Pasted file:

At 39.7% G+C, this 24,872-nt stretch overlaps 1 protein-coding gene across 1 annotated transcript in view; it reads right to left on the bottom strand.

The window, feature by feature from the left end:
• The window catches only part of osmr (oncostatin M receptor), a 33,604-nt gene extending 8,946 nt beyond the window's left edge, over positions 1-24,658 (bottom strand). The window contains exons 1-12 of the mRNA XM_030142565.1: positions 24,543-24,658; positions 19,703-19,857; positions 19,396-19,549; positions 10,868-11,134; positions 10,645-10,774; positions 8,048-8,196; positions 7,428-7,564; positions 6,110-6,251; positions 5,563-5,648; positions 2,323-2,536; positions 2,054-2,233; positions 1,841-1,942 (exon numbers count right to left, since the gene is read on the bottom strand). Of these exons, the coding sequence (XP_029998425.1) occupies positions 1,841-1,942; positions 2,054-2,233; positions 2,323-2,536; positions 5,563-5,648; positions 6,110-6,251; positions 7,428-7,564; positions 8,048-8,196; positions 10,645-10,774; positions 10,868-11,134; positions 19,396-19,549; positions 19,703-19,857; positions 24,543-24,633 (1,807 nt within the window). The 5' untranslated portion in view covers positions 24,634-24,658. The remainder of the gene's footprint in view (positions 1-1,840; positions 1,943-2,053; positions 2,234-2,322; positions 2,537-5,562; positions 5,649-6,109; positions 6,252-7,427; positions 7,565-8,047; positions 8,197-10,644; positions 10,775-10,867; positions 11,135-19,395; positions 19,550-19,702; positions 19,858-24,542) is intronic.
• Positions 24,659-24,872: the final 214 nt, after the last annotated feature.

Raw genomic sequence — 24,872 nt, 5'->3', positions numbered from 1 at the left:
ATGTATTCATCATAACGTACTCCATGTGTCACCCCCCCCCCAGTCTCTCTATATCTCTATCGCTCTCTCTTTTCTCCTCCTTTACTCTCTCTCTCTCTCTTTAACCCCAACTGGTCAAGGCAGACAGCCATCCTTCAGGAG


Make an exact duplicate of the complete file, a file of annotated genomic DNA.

At 39.7% G+C, this 24,872-nt stretch overlaps 1 protein-coding gene across 1 annotated transcript in view; it reads right to left on the bottom strand.

The window, feature by feature from the left end:
• The window catches only part of osmr (oncostatin M receptor), a 33,604-nt gene extending 8,946 nt beyond the window's left edge, over positions 1-24,658 (bottom strand). The window contains exons 1-12 of the mRNA XM_030142565.1: positions 24,543-24,658; positions 19,703-19,857; positions 19,396-19,549; positions 10,868-11,134; positions 10,645-10,774; positions 8,048-8,196; positions 7,428-7,564; positions 6,110-6,251; positions 5,563-5,648; positions 2,323-2,536; positions 2,054-2,233; positions 1,841-1,942 (exon numbers count right to left, since the gene is read on the bottom strand). Of these exons, the coding sequence (XP_029998425.1) occupies positions 1,841-1,942; positions 2,054-2,233; positions 2,323-2,536; positions 5,563-5,648; positions 6,110-6,251; positions 7,428-7,564; positions 8,048-8,196; positions 10,645-10,774; positions 10,868-11,134; positions 19,396-19,549; positions 19,703-19,857; positions 24,543-24,633 (1,807 nt within the window). The 5' untranslated portion in view covers positions 24,634-24,658. The remainder of the gene's footprint in view (positions 1-1,840; positions 1,943-2,053; positions 2,234-2,322; positions 2,537-5,562; positions 5,649-6,109; positions 6,252-7,427; positions 7,565-8,047; positions 8,197-10,644; positions 10,775-10,867; positions 11,135-19,395; positions 19,550-19,702; positions 19,858-24,542) is intronic.
• Positions 24,659-24,872: the final 214 nt, after the last annotated feature.

Raw genomic sequence — 24,872 nt, 5'->3', positions numbered from 1 at the left:
ATGTATTCATCATAACGTACTCCATGTGTCACCCCCCCCCCAGTCTCTCTATATCTCTATCGCTCTCTCTTTTCTCCTCCTTTACTCTCTCTCTCTCTCTTTAACCCCAACTGGTCAAGGCAGACAGCCATCCTTCAGGAG